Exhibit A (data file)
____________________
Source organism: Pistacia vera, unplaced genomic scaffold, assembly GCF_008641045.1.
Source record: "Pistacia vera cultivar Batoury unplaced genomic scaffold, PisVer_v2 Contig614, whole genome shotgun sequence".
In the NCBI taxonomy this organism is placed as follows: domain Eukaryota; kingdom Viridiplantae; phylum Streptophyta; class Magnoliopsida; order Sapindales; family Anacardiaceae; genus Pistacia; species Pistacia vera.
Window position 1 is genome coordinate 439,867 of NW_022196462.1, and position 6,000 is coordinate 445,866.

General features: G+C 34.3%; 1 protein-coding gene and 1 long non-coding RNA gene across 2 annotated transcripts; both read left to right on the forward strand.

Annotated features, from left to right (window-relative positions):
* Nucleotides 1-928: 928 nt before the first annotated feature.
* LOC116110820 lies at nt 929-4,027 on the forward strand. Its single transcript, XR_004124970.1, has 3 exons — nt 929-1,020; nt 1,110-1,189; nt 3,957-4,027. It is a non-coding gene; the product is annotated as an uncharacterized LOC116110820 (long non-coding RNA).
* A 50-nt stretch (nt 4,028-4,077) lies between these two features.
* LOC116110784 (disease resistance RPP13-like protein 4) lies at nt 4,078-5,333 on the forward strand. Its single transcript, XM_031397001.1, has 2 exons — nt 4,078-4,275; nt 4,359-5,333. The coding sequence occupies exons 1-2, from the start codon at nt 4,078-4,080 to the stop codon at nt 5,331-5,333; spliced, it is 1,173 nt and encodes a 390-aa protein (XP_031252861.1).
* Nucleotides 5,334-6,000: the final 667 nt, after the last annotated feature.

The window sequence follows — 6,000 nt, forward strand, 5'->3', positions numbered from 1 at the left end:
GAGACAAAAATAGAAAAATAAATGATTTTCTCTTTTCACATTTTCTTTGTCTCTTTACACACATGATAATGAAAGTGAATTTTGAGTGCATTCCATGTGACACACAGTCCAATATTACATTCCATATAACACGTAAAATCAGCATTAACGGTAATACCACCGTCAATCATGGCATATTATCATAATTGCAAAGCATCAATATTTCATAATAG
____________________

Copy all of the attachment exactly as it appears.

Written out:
Source organism: Pistacia vera, unplaced genomic scaffold, assembly GCF_008641045.1.
Source record: "Pistacia vera cultivar Batoury unplaced genomic scaffold, PisVer_v2 Contig614, whole genome shotgun sequence".
In the NCBI taxonomy this organism is placed as follows: domain Eukaryota; kingdom Viridiplantae; phylum Streptophyta; class Magnoliopsida; order Sapindales; family Anacardiaceae; genus Pistacia; species Pistacia vera.
Window position 1 is genome coordinate 439,867 of NW_022196462.1, and position 6,000 is coordinate 445,866.

General features: G+C 34.3%; 1 protein-coding gene and 1 long non-coding RNA gene across 2 annotated transcripts; both read left to right on the forward strand.

Annotated features, from left to right (window-relative positions):
* Nucleotides 1-928: 928 nt before the first annotated feature.
* LOC116110820 lies at nt 929-4,027 on the forward strand. Its single transcript, XR_004124970.1, has 3 exons — nt 929-1,020; nt 1,110-1,189; nt 3,957-4,027. It is a non-coding gene; the product is annotated as an uncharacterized LOC116110820 (long non-coding RNA).
* A 50-nt stretch (nt 4,028-4,077) lies between these two features.
* LOC116110784 (disease resistance RPP13-like protein 4) lies at nt 4,078-5,333 on the forward strand. Its single transcript, XM_031397001.1, has 2 exons — nt 4,078-4,275; nt 4,359-5,333. The coding sequence occupies exons 1-2, from the start codon at nt 4,078-4,080 to the stop codon at nt 5,331-5,333; spliced, it is 1,173 nt and encodes a 390-aa protein (XP_031252861.1).
* Nucleotides 5,334-6,000: the final 667 nt, after the last annotated feature.

The window sequence follows — 6,000 nt, forward strand, 5'->3', positions numbered from 1 at the left end:
GAGACAAAAATAGAAAAATAAATGATTTTCTCTTTTCACATTTTCTTTGTCTCTTTACACACATGATAATGAAAGTGAATTTTGAGTGCATTCCATGTGACACACAGTCCAATATTACATTCCATATAACACGTAAAATCAGCATTAACGGTAATACCACCGTCAATCATGGCATATTATCATAATTGCAAAGCATCAATATTTCATAATAG